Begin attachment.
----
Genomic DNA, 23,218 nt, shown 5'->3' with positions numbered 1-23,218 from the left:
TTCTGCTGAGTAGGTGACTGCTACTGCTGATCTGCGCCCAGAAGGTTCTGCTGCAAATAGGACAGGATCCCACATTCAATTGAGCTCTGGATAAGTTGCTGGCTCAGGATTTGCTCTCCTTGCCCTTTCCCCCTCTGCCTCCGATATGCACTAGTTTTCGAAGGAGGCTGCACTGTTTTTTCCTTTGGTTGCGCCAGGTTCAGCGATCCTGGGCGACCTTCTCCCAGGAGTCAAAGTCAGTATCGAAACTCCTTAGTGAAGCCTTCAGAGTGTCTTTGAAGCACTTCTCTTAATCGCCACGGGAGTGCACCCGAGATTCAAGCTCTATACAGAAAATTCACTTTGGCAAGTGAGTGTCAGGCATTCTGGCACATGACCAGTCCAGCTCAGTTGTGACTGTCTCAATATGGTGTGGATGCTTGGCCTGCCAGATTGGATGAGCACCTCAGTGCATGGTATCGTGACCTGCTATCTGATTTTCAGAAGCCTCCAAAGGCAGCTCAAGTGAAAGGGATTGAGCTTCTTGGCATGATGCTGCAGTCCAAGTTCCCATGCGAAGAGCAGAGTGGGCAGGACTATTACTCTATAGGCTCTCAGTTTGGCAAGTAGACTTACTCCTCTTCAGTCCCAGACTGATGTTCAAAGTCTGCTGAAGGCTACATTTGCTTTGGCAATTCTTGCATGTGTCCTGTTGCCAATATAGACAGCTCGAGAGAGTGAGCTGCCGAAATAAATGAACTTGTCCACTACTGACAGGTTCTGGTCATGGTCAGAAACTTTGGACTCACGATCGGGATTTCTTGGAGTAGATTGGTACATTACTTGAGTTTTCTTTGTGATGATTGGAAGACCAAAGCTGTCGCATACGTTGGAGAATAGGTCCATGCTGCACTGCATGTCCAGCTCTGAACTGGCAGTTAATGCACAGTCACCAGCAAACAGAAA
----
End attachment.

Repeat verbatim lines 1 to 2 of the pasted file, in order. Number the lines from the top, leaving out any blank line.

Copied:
Genomic DNA, 23,218 nt, shown 5'->3' with positions numbered 1-23,218 from the left:
TTCTGCTGAGTAGGTGACTGCTACTGCTGATCTGCGCCCAGAAGGTTCTGCTGCAAATAGGACAGGATCCCACATTCAATTGAGCTCTGGATAAGTTGCTGGCTCAGGATTTGCTCTCCTTGCCCTTTCCCCCTCTGCCTCCGATATGCACTAGTTTTCGAAGGAGGCTGCACTGTTTTTTCCTTTGGTTGCGCCAGGTTCAGCGATCCTGGGCGACCTTCTCCCAGGAGTCAAAGTCAGTATCGAAACTCCTTAGTGAAGCCTTCAGAGTGTCTTTGAAGCACTTCTCTTAATCGCCACGGGAGTGCACCCGAGATTCAAGCTCTATACAGAAAATTCACTTTGGCAAGTGAGTGTCAGGCATTCTGGCACATGACCAGTCCAGCTCAGTTGTGACTGTCTCAATATGGTGTGGATGCTTGGCCTGCCAGATTGGATGAGCACCTCAGTGCATGGTATCGTGACCTGCTATCTGATTTTCAGAAGCCTCCAAAGGCAGCTCAAGTGAAAGGGATTGAGCTTCTTGGCATGATGCTGCAGTCCAAGTTCCCATGCGAAGAGCAGAGTGGGCAGGACTATTACTCTATAGGCTCTCAGTTTGGCAAGTAGACTTACTCCTCTTCAGTCCCAGACTGATGTTCAAAGTCTGCTGAAGGCTACATTTGCTTTGGCAATTCTTGCATGTGTCCTGTTGCCAATATAGACAGCTCGAGAGAGTGAGCTGCCGAAATAAATGAACTTGTCCACTACTGACAGGTTCTGGTCATGGTCAGAAACTTTGGACTCACGATCGGGATTTCTTGGAGTAGATTGGTACATTACTTGAGTTTTCTTTGTGATGATTGGAAGACCAAAGCTGTCGCATACGTTGGAGAATAGGTCCATGCTGCACTGCATGTCCAGCTCTGAACTGGCAGTTAATGCACAGTCACCAGCAAACAGAAA